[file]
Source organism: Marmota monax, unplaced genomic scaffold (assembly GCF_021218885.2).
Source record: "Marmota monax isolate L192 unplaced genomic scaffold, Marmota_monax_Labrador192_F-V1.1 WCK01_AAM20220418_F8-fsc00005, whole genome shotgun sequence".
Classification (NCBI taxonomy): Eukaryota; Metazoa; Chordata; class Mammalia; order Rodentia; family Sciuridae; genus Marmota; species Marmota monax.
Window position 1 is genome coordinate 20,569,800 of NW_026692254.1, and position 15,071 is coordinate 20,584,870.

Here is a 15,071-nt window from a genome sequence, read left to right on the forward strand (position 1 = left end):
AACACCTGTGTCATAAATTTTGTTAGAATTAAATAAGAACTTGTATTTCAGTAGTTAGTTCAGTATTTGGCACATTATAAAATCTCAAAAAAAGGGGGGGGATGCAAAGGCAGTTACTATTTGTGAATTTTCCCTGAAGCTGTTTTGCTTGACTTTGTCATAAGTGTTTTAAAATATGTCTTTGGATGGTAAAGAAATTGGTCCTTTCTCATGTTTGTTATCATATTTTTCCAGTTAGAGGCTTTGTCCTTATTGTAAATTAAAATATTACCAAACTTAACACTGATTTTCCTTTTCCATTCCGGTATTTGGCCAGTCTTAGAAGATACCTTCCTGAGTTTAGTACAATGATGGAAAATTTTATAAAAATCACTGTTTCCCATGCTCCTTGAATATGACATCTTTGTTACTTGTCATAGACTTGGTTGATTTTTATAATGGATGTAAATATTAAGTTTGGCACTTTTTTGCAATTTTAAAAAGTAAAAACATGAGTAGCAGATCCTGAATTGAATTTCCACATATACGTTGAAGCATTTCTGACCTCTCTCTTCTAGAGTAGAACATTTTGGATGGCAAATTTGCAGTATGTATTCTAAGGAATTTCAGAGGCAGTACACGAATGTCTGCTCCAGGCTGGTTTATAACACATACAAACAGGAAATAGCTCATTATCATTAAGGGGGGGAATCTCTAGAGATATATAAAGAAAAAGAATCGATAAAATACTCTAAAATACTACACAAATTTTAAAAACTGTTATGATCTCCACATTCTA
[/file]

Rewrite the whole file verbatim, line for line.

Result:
Source organism: Marmota monax, unplaced genomic scaffold (assembly GCF_021218885.2).
Source record: "Marmota monax isolate L192 unplaced genomic scaffold, Marmota_monax_Labrador192_F-V1.1 WCK01_AAM20220418_F8-fsc00005, whole genome shotgun sequence".
Classification (NCBI taxonomy): Eukaryota; Metazoa; Chordata; class Mammalia; order Rodentia; family Sciuridae; genus Marmota; species Marmota monax.
Window position 1 is genome coordinate 20,569,800 of NW_026692254.1, and position 15,071 is coordinate 20,584,870.

Here is a 15,071-nt window from a genome sequence, read left to right on the forward strand (position 1 = left end):
AACACCTGTGTCATAAATTTTGTTAGAATTAAATAAGAACTTGTATTTCAGTAGTTAGTTCAGTATTTGGCACATTATAAAATCTCAAAAAAAGGGGGGGGATGCAAAGGCAGTTACTATTTGTGAATTTTCCCTGAAGCTGTTTTGCTTGACTTTGTCATAAGTGTTTTAAAATATGTCTTTGGATGGTAAAGAAATTGGTCCTTTCTCATGTTTGTTATCATATTTTTCCAGTTAGAGGCTTTGTCCTTATTGTAAATTAAAATATTACCAAACTTAACACTGATTTTCCTTTTCCATTCCGGTATTTGGCCAGTCTTAGAAGATACCTTCCTGAGTTTAGTACAATGATGGAAAATTTTATAAAAATCACTGTTTCCCATGCTCCTTGAATATGACATCTTTGTTACTTGTCATAGACTTGGTTGATTTTTATAATGGATGTAAATATTAAGTTTGGCACTTTTTTGCAATTTTAAAAAGTAAAAACATGAGTAGCAGATCCTGAATTGAATTTCCACATATACGTTGAAGCATTTCTGACCTCTCTCTTCTAGAGTAGAACATTTTGGATGGCAAATTTGCAGTATGTATTCTAAGGAATTTCAGAGGCAGTACACGAATGTCTGCTCCAGGCTGGTTTATAACACATACAAACAGGAAATAGCTCATTATCATTAAGGGGGGGAATCTCTAGAGATATATAAAGAAAAAGAATCGATAAAATACTCTAAAATACTACACAAATTTTAAAAACTGTTATGATCTCCACATTCTA